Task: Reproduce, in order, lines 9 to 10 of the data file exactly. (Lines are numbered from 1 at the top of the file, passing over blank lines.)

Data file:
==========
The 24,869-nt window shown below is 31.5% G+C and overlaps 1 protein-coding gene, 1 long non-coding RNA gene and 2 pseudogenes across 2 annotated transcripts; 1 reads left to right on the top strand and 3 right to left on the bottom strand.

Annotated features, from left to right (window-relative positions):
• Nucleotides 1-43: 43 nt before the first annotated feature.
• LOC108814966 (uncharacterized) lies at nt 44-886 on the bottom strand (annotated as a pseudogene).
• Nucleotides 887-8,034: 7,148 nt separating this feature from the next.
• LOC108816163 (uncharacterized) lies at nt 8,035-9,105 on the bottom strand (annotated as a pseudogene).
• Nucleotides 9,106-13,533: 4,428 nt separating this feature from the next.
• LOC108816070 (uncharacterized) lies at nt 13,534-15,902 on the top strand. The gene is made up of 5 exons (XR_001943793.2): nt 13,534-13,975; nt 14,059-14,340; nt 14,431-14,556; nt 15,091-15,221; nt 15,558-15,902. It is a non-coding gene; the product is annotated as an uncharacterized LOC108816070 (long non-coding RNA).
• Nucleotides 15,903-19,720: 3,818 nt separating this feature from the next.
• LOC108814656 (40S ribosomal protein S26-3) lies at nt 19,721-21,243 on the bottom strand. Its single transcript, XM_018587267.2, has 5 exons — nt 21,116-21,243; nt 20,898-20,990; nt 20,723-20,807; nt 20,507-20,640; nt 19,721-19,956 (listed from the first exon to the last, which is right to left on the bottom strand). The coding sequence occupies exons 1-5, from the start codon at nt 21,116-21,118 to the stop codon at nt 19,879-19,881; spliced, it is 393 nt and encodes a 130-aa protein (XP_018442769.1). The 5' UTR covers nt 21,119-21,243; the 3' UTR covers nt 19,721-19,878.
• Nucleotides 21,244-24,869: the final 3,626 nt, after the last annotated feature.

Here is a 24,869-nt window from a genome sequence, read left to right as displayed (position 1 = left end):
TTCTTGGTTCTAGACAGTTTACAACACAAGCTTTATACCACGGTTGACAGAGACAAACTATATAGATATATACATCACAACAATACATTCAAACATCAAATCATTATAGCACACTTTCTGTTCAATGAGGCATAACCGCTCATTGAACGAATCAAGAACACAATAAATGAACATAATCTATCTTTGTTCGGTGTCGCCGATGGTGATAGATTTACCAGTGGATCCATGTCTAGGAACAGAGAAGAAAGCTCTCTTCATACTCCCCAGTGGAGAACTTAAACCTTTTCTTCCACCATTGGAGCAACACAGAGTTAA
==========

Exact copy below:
• Nucleotides 15,903-19,720: 3,818 nt separating this feature from the next.
• LOC108814656 (40S ribosomal protein S26-3) lies at nt 19,721-21,243 on the bottom strand. Its single transcript, XM_018587267.2, has 5 exons — nt 21,116-21,243; nt 20,898-20,990; nt 20,723-20,807; nt 20,507-20,640; nt 19,721-19,956 (listed from the first exon to the last, which is right to left on the bottom strand). The coding sequence occupies exons 1-5, from the start codon at nt 21,116-21,118 to the stop codon at nt 19,879-19,881; spliced, it is 393 nt and encodes a 130-aa protein (XP_018442769.1). The 5' UTR covers nt 21,119-21,243; the 3' UTR covers nt 19,721-19,878.